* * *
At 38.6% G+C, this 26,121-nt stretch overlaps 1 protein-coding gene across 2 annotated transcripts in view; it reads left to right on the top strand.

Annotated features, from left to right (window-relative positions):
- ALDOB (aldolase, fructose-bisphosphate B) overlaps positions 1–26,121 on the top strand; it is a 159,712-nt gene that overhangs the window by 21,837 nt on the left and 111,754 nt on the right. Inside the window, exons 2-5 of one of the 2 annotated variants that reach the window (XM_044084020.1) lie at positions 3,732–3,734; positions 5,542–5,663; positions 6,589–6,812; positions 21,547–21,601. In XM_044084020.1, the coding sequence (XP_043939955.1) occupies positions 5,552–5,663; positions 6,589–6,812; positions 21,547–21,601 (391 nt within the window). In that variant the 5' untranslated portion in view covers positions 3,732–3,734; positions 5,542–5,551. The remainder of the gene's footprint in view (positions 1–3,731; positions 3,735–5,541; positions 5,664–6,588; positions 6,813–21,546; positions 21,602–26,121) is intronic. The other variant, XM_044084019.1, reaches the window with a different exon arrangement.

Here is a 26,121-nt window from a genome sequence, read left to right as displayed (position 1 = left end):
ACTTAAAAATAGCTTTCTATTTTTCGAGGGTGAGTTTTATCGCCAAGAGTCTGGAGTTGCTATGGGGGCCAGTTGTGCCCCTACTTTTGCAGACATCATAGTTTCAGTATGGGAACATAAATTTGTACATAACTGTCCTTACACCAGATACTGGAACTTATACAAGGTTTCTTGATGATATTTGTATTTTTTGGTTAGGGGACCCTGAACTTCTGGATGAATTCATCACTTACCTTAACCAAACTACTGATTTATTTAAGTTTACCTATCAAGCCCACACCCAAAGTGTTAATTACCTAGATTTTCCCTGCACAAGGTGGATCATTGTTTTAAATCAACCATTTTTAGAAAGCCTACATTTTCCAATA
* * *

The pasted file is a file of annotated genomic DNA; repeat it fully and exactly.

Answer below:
At 38.6% G+C, this 26,121-nt stretch overlaps 1 protein-coding gene across 2 annotated transcripts in view; it reads left to right on the top strand.

Annotated features, from left to right (window-relative positions):
- ALDOB (aldolase, fructose-bisphosphate B) overlaps positions 1–26,121 on the top strand; it is a 159,712-nt gene that overhangs the window by 21,837 nt on the left and 111,754 nt on the right. Inside the window, exons 2-5 of one of the 2 annotated variants that reach the window (XM_044084020.1) lie at positions 3,732–3,734; positions 5,542–5,663; positions 6,589–6,812; positions 21,547–21,601. In XM_044084020.1, the coding sequence (XP_043939955.1) occupies positions 5,552–5,663; positions 6,589–6,812; positions 21,547–21,601 (391 nt within the window). In that variant the 5' untranslated portion in view covers positions 3,732–3,734; positions 5,542–5,551. The remainder of the gene's footprint in view (positions 1–3,731; positions 3,735–5,541; positions 5,664–6,588; positions 6,813–21,546; positions 21,602–26,121) is intronic. The other variant, XM_044084019.1, reaches the window with a different exon arrangement.

Here is a 26,121-nt window from a genome sequence, read left to right as displayed (position 1 = left end):
ACTTAAAAATAGCTTTCTATTTTTCGAGGGTGAGTTTTATCGCCAAGAGTCTGGAGTTGCTATGGGGGCCAGTTGTGCCCCTACTTTTGCAGACATCATAGTTTCAGTATGGGAACATAAATTTGTACATAACTGTCCTTACACCAGATACTGGAACTTATACAAGGTTTCTTGATGATATTTGTATTTTTTGGTTAGGGGACCCTGAACTTCTGGATGAATTCATCACTTACCTTAACCAAACTACTGATTTATTTAAGTTTACCTATCAAGCCCACACCCAAAGTGTTAATTACCTAGATTTTCCCTGCACAAGGTGGATCATTGTTTTAAATCAACCATTTTTAGAAAGCCTACATTTTCCAATA